A League of Extraordinary Women
On and Off the Greens
What is it that excites people to chase a little white ball over hills, through trees, and across water only to land in a pile of sand? Do you wonder how this equates with fun? Have you been asked to join a golf league when you don’t know a driver from a putter or don’t even understand the lingo?
Hang with us a bit here. We discover golf involves a lot more than the pursuit of the proverbial white ball. Chatting recently with a group of spunky ladies and fellow golfers reveals the true essence of what entices them to do what they do.
Whether you’re looking to take up the game, join a league or just find out what’s so fascinating about this sport, you’ll be itching to dig out the clubs and hit the green with these four girlfriends.
“Golf is our reason to get together,” explains Robin Geck, captain of the Geck Garage Door team of ladies at Lake Hills Golf Course. The team is sponsored by Robin and her husband, owners of Geck Garage Door.
The ladies’ league plays once a week. “On Wednesday nights we have a commitment to each other. You don’t have to be a good golfer. You have to be a committed individual,” advises Robin.
The golf season (considered April through October) demands accountability from about 8 or 9 ladies. Different ones rotate in and out so that there are always four players to golf for points during league night. “In rain, snow or hail, we play,” Robin points out.
Before pursuing golf in 1993 and after Carol Pickens had asked her to join a league at Lake Hills, Robin fed her zeal for outdoor activity by playing on a softball team with childhood friend Lennis Moore. The softball days abruptly ended though when Robin broke her knee on the field. Not one to give up, she grabbed ahold of the silver lining in the cloud that arrived in the shape of a little white ball.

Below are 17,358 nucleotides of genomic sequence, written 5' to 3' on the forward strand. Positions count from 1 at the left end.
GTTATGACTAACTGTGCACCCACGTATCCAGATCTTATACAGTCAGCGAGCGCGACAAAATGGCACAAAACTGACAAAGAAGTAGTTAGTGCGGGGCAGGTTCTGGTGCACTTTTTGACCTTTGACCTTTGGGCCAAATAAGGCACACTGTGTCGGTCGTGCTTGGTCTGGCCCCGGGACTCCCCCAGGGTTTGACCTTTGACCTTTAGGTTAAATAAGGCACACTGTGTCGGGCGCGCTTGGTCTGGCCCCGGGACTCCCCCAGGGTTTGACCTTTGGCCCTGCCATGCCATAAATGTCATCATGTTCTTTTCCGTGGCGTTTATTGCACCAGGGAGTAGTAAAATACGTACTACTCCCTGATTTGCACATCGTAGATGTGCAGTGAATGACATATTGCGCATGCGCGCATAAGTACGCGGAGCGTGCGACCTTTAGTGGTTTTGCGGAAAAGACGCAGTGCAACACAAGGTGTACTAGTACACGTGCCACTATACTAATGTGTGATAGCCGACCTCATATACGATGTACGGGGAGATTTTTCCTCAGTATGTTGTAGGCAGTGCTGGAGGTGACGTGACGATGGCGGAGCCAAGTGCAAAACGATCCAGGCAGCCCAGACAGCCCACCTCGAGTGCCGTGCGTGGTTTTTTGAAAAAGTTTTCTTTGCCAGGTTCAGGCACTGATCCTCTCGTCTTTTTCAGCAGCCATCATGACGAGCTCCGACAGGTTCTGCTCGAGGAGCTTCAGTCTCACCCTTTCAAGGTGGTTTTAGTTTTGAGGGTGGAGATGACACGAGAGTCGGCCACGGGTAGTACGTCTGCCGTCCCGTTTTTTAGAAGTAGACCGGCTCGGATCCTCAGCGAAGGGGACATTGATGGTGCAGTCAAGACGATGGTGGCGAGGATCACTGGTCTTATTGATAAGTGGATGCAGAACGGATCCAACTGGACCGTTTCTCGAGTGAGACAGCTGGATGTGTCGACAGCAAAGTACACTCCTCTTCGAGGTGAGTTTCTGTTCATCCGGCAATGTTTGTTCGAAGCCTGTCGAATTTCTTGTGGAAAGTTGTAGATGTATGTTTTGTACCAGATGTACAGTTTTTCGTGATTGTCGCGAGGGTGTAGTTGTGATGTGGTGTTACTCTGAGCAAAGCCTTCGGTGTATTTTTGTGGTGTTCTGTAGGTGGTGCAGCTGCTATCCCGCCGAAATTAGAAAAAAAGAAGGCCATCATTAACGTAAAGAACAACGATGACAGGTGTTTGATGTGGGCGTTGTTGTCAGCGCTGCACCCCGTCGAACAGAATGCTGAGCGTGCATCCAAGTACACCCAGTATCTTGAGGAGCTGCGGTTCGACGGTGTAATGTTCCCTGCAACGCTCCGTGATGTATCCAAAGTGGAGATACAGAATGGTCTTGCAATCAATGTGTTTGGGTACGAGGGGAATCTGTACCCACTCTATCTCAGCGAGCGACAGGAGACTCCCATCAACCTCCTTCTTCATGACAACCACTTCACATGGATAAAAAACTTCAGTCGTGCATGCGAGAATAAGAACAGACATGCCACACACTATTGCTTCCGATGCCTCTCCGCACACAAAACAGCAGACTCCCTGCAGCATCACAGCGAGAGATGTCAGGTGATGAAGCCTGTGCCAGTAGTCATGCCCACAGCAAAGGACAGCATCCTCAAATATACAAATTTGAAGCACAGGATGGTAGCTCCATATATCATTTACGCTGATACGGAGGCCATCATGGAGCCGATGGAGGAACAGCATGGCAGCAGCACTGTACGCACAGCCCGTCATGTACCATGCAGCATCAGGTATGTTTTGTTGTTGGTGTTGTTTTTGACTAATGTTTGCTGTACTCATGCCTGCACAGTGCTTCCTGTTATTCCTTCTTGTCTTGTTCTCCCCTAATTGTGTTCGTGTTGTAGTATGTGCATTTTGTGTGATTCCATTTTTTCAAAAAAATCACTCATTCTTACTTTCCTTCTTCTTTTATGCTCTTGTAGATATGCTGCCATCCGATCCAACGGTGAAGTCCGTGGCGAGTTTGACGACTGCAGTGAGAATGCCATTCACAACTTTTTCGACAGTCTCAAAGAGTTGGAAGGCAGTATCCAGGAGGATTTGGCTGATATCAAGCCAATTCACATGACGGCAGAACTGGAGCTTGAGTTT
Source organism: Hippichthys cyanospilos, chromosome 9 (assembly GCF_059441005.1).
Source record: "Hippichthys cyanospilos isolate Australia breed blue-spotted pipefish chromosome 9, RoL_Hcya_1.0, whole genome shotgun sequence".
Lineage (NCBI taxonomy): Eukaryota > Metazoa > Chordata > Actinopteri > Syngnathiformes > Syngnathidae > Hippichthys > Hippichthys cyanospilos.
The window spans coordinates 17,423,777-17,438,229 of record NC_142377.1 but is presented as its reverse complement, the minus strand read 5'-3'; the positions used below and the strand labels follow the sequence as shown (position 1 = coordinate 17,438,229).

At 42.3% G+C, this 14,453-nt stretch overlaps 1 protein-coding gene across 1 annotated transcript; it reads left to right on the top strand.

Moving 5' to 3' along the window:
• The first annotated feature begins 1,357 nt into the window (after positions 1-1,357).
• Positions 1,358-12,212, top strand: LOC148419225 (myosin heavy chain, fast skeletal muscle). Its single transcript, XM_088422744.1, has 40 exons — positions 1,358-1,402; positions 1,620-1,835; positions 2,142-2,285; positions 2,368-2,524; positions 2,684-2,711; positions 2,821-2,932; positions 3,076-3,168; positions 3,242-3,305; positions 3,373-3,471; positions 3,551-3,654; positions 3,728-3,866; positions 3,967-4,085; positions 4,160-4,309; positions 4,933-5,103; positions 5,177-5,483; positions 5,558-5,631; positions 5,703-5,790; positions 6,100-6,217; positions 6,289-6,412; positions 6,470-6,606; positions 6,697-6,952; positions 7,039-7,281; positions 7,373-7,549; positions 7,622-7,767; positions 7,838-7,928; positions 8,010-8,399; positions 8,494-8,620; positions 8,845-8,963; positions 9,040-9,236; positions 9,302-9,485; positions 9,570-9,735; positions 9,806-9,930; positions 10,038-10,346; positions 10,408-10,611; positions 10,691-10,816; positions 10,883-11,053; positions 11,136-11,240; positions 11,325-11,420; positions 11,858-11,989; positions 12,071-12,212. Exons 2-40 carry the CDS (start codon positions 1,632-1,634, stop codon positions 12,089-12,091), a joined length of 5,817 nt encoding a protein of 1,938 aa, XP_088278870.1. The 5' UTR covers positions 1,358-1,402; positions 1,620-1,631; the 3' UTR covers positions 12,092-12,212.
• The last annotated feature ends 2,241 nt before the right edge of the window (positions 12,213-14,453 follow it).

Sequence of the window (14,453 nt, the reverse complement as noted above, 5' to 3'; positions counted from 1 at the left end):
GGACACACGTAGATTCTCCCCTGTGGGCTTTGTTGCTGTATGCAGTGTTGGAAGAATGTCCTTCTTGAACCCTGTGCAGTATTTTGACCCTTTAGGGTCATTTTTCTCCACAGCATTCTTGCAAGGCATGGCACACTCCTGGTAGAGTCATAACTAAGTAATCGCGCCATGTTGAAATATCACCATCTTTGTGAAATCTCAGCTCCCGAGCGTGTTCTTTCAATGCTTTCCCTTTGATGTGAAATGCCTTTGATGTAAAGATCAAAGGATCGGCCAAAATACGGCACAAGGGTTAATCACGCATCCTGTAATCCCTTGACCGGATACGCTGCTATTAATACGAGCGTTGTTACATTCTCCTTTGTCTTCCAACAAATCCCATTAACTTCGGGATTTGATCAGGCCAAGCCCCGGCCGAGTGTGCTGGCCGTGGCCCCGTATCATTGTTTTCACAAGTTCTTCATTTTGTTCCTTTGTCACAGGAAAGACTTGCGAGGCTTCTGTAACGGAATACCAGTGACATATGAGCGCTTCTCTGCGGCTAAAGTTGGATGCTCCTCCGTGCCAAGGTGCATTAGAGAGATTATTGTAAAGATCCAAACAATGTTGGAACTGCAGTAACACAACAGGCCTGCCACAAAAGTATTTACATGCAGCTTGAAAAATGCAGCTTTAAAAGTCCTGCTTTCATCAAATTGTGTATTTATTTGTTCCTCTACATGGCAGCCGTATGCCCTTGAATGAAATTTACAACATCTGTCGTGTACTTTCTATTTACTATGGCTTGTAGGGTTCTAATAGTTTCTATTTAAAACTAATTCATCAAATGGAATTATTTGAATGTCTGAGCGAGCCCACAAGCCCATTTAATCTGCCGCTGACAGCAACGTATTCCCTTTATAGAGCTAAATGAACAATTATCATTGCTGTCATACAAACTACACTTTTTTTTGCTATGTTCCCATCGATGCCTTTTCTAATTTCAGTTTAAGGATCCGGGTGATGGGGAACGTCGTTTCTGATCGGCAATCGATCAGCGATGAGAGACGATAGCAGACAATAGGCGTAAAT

“Lennis came on a couple of years later,” notes Robin, after a tad of coaxing. “Lennis said to me, ‘I’m not going to chase a little, white ball around!’” With both gals giggling at the memory, Robin sums it up, “And, here we are!”
“We’ve been together since third grade,” chimes in Lennis, who works at Darnielle Insurance. “And now we share pictures of our grandbabies. We’re a work in progress.”
Rounding out this energetic foursome is Dani Bestrom, office manager for D&D Transport Refrigeration Service, and Marie Anderson, a retired Lockwood school teacher of nearly four decades.
“Golf brings all different ages together,” emphasizes Marie. “We learn so much with mixed generations and lifestyles. We always have something to talk about. We’re fun girls that golf together.”
Learning to golf while in her early 40s, Marie admits, “I took up golf in self-defense. My husband would disappear (golfing) so I had told a neighbor friend that I wanted to learn and have that kind of fun. It’s broadened my life and my friendships. I’ve had something for myself.”
Marie linked up with Robin and Lennis when she received a call from Robin who was looking for an extra league player. “I told Robin that I didn’t know anything about golf,” exclaims Marie. “Robin said, ‘it’s not about golf, it’s about girls getting together.’ We’ve been friends ever since, almost 20 years. We’ve raised our kids. My son dated her daughter in high school. We know each other’s lives – divorces, kids, you name it. We’ve gone through all the trials and woes together. We’re still golfing together and I’m now babysitting Robin’s grandkids.”